I have a game that will be posted on Kickstarter in about a week, but through the time I've been part of BGG, I haven't really mentioned it. I've had the profile set up, website, facebook, tumblr, twitter...... But I'm not really sure how to introduce the kickstarter idea without becoming spammy.

Do you all have any advice? Should I do a blog on BGG (almost like a developer's diary or talk about gameplay mechanics of the game) or now start creating forum posts that introduce the game? I've used Geeklist and General Forums to ask questions about Print and Play and other topics ... would it be wise to follow-up with a pre-announcement of the game before I make the Kickstarter live?

Any and all advice is welcome!
 
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mike
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designers blog or WIP thread on the desginer forum are usually good choices

But if you're ready to launch the campaign then the designers blog would probably be more appropriate, then post to the kickstarter forum when the campaign goes live
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Robert Burke
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80sgamer wrote:

I think a number of folks are forgetting the most important step in their crowdfunding campaigns and that is building a crowd. To do that you need to become part of the community, well several communities one is all the people who buy and play games, the 2nd community is the industry side, other designers, publishers, manufacturers, distributors and retailers. The 3rd is the media, magazine publishers although there are very few of those these days, bloggers, podcasters, those who promote the industry.

The board game community is certainly unique in that these 3 groups overlap and that creates an opportunity for designers to connect with their potential customers at a level which is unheard of in most industries. Most consumer goods industries spend millions of marketing dollars each year on market research, focus groups, etc to try and figure out what their customers want. Sites like this provide that same insight at what would seem is no cost, but I would say there is a cost and that is your active participation in the community. So before you simply join a site and post a link to your campaign, take a step back for a moment and think about becoming an active member of the community rather than simply someone advertising their project.

So whether you’re new to BGG, or joining any of the groups on LinkedIn or Google+, take a moment, step back and introduce yourself, fill out your user profiles, tell people your story, why you are interested in games, game design and then talk about your latest project. If you want people to become interested in your crowdfunding campaign, then need a reason. Anyone can simply go to the store or shop online and buy a game, but with crowdfunding you have the opportunity to get people involved in your project, build a fan base and your own community around the project.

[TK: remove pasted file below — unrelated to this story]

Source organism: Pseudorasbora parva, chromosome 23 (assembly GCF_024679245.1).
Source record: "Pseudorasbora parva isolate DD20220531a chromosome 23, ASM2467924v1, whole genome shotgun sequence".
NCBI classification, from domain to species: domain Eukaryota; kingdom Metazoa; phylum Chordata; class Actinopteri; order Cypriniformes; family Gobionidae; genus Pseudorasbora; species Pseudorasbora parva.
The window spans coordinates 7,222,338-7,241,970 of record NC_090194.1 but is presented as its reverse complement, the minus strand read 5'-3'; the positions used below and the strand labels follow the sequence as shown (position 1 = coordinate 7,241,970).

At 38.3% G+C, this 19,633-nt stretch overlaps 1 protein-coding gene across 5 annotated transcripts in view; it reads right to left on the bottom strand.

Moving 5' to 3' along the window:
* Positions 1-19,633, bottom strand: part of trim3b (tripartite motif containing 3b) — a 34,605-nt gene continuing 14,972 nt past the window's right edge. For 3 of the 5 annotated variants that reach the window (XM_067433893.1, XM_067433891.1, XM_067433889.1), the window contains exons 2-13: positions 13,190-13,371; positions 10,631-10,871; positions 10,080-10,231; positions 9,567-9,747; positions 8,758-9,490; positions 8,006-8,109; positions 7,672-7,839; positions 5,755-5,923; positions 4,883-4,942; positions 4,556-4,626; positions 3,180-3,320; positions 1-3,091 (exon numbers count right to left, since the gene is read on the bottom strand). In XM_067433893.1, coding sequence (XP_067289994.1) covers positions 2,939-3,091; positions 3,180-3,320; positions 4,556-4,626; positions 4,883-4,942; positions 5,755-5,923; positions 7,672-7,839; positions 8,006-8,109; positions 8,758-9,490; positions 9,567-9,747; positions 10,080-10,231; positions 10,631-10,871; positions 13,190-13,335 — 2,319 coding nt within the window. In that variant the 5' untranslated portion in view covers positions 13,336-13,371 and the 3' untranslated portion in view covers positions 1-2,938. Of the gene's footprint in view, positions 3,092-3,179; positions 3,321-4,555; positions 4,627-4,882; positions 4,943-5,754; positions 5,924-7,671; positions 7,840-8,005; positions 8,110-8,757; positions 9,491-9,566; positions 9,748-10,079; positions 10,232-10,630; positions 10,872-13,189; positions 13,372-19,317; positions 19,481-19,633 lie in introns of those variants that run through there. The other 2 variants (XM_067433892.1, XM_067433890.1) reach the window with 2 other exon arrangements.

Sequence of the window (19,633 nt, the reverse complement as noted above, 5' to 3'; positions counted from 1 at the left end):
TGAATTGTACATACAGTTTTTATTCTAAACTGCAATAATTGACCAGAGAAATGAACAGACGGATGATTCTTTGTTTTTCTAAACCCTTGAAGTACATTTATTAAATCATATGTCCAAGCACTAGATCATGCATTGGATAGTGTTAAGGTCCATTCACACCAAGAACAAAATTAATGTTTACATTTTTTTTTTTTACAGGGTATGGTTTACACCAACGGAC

Very good point. There are a lot of very helpful people in the board game community! Go meet them!

I support as many small designers and independent studios as I can. But before you ask others to support your project, ask yourself how many you have supported.

When I see a KS project by someone that has not supported even a single KS project. I don't even watch the video.
 
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Trace
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Wow Mike, well said. Could this be stickied at the top of the thread?

just recently there have been a few KSers jump in and put up a post in the thread and run off having don their marketing, some have asked for and listened to advice, even changing things, others have almost shouted 'how dare you critique my work'. I would think this would be the first place you might come to early in your R+D and gather information and ask questions as almost any google configuration with the words "board game" has BGG in the top five at least once. I did read a post by a KS funding hopeful that the KS team told him to come here and post something [he was told after startup.]
Good luck to them all.